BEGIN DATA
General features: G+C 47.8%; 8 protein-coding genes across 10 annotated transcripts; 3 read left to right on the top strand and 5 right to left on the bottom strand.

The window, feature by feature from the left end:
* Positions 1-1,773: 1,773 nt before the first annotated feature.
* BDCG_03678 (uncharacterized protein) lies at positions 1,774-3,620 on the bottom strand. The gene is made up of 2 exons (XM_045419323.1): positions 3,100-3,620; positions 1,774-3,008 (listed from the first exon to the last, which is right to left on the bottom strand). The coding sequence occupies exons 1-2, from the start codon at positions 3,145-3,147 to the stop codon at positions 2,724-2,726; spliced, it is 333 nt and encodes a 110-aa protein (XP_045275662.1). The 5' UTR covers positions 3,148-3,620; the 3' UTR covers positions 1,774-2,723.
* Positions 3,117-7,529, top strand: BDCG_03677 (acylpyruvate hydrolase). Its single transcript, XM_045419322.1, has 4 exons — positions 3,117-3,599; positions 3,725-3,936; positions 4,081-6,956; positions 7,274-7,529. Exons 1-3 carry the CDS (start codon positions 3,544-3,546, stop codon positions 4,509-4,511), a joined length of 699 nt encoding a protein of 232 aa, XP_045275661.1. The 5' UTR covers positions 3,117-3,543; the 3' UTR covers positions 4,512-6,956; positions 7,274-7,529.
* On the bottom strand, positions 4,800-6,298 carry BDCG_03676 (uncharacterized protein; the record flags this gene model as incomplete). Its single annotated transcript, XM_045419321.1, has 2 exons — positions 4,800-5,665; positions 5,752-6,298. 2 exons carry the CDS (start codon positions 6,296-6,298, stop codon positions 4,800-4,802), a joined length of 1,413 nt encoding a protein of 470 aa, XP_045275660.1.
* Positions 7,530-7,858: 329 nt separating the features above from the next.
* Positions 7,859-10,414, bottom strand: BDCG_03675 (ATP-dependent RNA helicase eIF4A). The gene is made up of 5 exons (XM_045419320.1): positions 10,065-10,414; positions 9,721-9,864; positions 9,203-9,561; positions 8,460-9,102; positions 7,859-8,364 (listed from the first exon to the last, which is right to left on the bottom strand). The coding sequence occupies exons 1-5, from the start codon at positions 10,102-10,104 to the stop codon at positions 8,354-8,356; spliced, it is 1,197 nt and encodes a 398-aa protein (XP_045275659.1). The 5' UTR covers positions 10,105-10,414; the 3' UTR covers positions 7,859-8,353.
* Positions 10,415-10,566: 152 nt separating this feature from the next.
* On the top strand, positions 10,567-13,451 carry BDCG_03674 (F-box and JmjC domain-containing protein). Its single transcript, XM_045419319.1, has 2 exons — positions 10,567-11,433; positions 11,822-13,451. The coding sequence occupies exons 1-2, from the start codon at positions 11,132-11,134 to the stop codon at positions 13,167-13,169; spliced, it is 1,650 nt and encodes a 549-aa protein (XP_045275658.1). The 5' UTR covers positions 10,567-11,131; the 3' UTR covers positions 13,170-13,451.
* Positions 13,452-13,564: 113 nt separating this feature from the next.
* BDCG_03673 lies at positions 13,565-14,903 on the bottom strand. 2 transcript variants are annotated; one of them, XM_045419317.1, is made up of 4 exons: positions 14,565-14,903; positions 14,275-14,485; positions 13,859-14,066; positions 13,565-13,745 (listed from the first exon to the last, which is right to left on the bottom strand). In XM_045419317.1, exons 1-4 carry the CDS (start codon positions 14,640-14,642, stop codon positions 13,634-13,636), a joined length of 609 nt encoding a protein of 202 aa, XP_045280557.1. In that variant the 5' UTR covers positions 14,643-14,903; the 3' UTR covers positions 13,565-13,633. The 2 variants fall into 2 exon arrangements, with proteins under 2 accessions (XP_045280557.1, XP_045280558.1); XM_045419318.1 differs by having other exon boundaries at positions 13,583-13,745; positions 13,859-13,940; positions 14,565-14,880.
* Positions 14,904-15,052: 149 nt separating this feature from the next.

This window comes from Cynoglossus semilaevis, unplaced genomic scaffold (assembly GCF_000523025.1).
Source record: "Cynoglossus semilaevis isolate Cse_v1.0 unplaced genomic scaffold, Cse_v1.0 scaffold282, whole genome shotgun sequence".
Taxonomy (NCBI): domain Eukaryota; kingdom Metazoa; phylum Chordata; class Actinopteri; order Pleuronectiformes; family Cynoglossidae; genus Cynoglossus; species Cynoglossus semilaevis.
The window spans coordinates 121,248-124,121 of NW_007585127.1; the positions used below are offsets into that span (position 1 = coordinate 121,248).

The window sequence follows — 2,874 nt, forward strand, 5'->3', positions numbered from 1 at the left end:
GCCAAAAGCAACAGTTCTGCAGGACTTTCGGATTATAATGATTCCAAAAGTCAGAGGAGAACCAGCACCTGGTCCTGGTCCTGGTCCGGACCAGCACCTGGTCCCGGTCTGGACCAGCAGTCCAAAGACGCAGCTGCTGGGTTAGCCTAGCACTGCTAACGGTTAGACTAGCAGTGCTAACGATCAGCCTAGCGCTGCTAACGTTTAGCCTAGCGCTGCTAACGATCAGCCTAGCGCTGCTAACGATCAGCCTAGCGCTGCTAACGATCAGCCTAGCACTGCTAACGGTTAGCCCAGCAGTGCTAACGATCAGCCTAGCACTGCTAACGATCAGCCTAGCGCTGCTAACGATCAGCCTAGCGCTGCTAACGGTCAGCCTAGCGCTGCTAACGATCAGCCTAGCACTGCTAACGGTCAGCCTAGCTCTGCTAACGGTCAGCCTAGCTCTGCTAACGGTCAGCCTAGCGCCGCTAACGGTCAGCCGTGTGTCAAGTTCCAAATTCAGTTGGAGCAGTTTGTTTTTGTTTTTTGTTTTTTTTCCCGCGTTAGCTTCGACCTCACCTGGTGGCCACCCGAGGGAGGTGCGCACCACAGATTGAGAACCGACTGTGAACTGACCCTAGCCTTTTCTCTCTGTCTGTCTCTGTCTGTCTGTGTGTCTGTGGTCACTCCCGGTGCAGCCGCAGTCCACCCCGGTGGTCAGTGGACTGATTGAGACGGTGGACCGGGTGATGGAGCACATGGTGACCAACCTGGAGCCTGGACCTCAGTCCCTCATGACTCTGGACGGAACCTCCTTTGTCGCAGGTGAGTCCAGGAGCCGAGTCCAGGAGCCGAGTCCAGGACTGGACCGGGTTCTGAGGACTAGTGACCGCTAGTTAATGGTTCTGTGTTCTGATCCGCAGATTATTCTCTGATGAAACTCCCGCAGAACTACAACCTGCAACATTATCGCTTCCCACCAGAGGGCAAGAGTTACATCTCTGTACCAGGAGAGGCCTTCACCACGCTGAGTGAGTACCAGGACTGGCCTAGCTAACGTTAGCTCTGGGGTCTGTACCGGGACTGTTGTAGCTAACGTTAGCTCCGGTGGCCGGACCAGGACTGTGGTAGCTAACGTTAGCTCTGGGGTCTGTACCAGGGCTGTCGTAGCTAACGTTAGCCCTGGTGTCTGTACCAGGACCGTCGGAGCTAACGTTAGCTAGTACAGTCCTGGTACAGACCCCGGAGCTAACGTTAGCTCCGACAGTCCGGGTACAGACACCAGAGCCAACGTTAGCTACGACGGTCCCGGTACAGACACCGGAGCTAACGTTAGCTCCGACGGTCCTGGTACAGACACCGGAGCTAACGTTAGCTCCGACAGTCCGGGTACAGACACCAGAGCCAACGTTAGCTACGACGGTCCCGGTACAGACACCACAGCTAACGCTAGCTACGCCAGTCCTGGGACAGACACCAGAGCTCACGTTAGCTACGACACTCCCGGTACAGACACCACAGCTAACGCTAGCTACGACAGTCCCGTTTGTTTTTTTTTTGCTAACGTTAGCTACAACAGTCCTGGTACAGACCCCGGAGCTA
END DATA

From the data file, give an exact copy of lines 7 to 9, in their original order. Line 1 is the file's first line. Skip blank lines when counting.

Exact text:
* Positions 7,530-7,858: 329 nt separating the features above from the next.
* Positions 7,859-10,414, bottom strand: BDCG_03675 (ATP-dependent RNA helicase eIF4A). The gene is made up of 5 exons (XM_045419320.1): positions 10,065-10,414; positions 9,721-9,864; positions 9,203-9,561; positions 8,460-9,102; positions 7,859-8,364 (listed from the first exon to the last, which is right to left on the bottom strand). The coding sequence occupies exons 1-5, from the start codon at positions 10,102-10,104 to the stop codon at positions 8,354-8,356; spliced, it is 1,197 nt and encodes a 398-aa protein (XP_045275659.1). The 5' UTR covers positions 10,105-10,414; the 3' UTR covers positions 7,859-8,353.
* Positions 10,415-10,566: 152 nt separating this feature from the next.